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About Cerberus

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    Not Entirely Human
  • Birthday 12/29/1966

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    The Abyssal Inn

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  1. WTF

    deeschmee - A gentleman is still a gentleman online. Accept no substitutes.
  2. Inanna - That is inexcusable incompetence on the part of your therapist. Medications for BPII are NOT equivalent to medications for MDD, and antidepressants are generally contraindicated. A demand that you remain meds-compliant on a meds regime based on an obvious misdiagnosis is ludicrous. It's a policy their medical malpractice insurance provider would frown upon, I feel certain, no matter how busy they may be.
  3. I might add a slightly less technical observation from what I read in your original post, one less focused on the specifics of the meds in question, and more on your overall approach to your condition. In general, one gets the impression that you are not approaching your condition as a matter to be dealt with in a comprehensive manner; instead, it sounds as though you are attempting to actually leverage what you consider your useful symptoms while mitigating those you find troublesome - in short, you're trying to game your illness. You say that you're trying to utilize the extra energy, and make reasonable choices, yet you're fighting back the insomnia and clearly are troubled by a struggle against "going higher" into mania. It is understandable if past negative experience with medications make you reluctant to follow a stable meds regime, and that can easily lead to poor meds compliance and what feels like a hopeless search for something that works. What you must understand, however, is that you can't make a deal with this devil. It's all or nothing. If you don't commit to treating your MI, and viewing both mania and depression in all their degrees as variations from the normal you want to maintain, you'll never find the peace you're looking for.
  4. If this is one of your strengths, consider writing for online outlets and blogging. There are books on how to tap into the money to be made in online writing gigs as well.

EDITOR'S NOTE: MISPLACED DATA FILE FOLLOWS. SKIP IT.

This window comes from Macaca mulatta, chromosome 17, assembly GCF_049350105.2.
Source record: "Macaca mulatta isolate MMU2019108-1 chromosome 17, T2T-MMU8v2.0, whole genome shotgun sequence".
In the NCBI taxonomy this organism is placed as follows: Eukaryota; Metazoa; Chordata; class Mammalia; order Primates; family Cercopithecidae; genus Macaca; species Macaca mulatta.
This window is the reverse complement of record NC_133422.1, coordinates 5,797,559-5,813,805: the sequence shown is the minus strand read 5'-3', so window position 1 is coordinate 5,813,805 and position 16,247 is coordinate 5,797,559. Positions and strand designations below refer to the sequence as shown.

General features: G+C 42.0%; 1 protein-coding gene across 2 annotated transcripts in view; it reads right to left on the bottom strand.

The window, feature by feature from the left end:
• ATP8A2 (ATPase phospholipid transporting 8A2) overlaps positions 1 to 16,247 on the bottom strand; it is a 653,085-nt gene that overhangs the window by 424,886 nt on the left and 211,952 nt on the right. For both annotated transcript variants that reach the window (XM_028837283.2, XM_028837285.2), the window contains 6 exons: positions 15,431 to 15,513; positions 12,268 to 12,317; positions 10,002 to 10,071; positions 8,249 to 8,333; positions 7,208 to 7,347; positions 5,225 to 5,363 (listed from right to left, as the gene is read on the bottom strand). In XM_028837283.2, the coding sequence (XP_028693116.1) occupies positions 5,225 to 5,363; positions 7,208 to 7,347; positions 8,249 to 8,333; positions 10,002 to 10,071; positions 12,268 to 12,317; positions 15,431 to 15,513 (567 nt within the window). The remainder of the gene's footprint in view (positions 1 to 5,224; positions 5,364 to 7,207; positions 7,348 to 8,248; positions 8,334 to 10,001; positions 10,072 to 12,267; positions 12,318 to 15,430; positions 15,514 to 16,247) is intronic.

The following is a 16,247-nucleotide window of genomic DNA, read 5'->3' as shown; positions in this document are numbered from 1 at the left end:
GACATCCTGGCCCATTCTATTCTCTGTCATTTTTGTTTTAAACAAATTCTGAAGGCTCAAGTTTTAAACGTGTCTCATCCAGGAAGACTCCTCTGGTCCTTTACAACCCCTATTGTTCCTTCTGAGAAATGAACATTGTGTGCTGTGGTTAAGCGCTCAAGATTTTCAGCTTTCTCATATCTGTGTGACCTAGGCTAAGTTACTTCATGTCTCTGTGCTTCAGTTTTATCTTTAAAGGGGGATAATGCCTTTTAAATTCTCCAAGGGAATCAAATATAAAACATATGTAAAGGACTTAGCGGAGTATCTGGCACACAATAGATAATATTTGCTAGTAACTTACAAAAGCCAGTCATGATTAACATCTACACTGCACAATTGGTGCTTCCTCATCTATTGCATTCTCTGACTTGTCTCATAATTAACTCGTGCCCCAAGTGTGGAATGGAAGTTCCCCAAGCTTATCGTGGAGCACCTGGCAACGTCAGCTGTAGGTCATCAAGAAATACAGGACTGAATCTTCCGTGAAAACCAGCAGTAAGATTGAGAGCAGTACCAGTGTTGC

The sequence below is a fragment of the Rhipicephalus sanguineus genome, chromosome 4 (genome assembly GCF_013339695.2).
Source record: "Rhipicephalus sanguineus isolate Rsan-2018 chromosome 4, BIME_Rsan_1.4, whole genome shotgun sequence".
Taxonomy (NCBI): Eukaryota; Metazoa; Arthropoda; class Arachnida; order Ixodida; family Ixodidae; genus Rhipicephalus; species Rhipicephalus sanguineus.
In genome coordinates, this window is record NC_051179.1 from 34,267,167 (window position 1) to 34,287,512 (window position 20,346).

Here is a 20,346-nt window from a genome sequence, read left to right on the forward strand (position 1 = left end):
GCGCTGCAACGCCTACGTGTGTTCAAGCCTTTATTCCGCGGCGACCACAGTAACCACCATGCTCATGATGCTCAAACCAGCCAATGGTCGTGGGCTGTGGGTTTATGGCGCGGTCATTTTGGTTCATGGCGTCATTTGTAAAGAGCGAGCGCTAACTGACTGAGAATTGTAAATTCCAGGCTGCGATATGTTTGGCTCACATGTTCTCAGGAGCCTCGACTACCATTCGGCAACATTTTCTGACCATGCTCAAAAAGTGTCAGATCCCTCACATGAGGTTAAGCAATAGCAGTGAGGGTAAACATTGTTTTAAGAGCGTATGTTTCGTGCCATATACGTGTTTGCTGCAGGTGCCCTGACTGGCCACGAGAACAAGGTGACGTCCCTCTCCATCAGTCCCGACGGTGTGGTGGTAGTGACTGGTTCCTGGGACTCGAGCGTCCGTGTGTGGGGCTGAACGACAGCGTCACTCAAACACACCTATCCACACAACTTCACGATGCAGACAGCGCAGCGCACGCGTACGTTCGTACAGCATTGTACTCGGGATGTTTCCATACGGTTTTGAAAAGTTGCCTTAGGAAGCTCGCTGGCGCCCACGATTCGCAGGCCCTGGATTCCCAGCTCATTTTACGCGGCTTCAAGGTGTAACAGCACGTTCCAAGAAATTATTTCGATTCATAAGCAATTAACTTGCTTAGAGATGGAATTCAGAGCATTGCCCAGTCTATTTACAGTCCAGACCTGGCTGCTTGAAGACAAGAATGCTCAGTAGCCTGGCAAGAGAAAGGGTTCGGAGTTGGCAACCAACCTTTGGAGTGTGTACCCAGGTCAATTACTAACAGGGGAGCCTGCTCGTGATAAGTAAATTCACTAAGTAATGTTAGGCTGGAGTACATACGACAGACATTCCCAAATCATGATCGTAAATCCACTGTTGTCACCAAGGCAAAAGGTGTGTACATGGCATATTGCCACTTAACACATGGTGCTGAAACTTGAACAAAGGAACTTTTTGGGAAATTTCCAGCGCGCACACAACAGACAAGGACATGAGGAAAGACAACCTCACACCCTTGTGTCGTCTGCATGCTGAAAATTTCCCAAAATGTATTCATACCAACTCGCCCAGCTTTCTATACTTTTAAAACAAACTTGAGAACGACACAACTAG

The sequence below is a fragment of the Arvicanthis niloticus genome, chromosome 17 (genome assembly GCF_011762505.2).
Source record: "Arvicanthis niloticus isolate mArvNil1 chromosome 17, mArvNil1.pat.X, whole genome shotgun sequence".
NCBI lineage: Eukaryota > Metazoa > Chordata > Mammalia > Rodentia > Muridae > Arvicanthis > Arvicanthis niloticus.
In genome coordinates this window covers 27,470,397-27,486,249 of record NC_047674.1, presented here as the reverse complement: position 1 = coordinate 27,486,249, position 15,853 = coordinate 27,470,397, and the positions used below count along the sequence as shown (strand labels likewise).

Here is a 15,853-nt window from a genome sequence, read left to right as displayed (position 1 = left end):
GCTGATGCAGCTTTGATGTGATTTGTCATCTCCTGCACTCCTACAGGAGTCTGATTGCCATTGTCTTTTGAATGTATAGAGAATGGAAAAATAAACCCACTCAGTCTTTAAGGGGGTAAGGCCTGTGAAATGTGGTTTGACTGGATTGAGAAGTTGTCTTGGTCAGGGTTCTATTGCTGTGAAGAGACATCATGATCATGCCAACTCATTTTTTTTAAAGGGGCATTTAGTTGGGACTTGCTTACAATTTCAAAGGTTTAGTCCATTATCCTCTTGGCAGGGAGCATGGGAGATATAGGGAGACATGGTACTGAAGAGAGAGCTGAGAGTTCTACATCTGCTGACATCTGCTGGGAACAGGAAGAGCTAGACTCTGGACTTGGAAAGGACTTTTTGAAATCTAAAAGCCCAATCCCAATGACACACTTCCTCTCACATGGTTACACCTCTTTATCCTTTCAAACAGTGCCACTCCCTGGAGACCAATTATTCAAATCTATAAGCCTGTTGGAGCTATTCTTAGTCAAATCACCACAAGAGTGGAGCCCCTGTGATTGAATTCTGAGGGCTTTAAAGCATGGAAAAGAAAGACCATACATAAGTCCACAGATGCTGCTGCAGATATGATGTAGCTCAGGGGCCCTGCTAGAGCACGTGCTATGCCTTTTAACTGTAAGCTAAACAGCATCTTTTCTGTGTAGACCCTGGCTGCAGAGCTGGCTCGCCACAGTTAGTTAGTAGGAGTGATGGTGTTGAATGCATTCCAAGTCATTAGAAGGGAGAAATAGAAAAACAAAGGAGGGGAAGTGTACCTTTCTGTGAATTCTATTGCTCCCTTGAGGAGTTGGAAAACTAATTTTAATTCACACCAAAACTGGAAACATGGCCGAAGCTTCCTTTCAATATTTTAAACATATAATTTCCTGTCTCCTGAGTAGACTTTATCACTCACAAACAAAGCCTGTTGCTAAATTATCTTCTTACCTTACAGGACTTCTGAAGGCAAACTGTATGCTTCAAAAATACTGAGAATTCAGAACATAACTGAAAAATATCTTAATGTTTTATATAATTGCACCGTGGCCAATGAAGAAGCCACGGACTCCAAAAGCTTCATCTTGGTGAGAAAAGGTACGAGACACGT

5. You only draw one conclusion, and it's that the "powers that be" have engineered medication for mental illness as a form of eugenics? One hardly knows where to begin... First of all, FOR THE LOVE OF DOGBARKING PETE, VACCINES DO NOT FUCKING CAUSE AUTISM. If I hear one more person raise this utterly, completely, absolutely debunked falsehood on these boards again, I am going to do something rash. Whatever video you watched was horse shit, plain and simple. If that's what you're basing this theory on, it's based on nothing. Second, not all psychoactive medications have sexual side effects, those that do only affect a minority of users, and some medications actually have the effect of increasing libido, causing premature ejaculation, and similar effects. Not only this, but people taking these medications do, in fact, quite frequently become parents. I have two of my own. Third, the science of the human brain, as well as the science of genetics, is not far enough advanced at this point that the "powers that be" could even know what genes are "bad genes" in terms of mental health, and even if they did, the vast majority of research clearly indicates that most conditions may have both genetic and environmental causes. Fourth, psychoactive medications are not solely reserved for the "crazies". Antidepressants are prescribed widely across the population; central nervous system stimulants like ritalin and concerta) are routinely (and likely excessively) prescribed to "overactive" children, and drugs like valium and xanax are prescribed to people from all walks of life as a means to simply cope. If the plan were to prevent the nutjobs from reproducing, it ought to be happening to everybody. (It's not.) Fifth, who are these "powers that be", anyway? Big Pharma? The Government? (If so, which party? Or are we talking about the Deep State, the Shadow Government, the Illuminati? Our alien overlords? Our robot masters? Believe me, I can do this all. day.) Simply by propping your ludicrous notion up on the back of some unnamed and unnamable power-that-might-be, you mire it immediately and inextricably in the crackpot column. The reason we experience sexual side effects when taking these medications is that the affect the way neurotransmitters do their work in the brain - part of which work includes the rather fickle processes that govern human sexual response. Science doesn't fully understand it all yet. If it did, our medicines would be better adjusted to weed out the side-effects. For now, we have to take the rough with the smooth, and decide which sucks less, being crazypants, or not being as sexy as usual. Regardless of which of those conditions you choose, either would be just that little bit worse, in my opinion, with the addition of a tinfoil hat.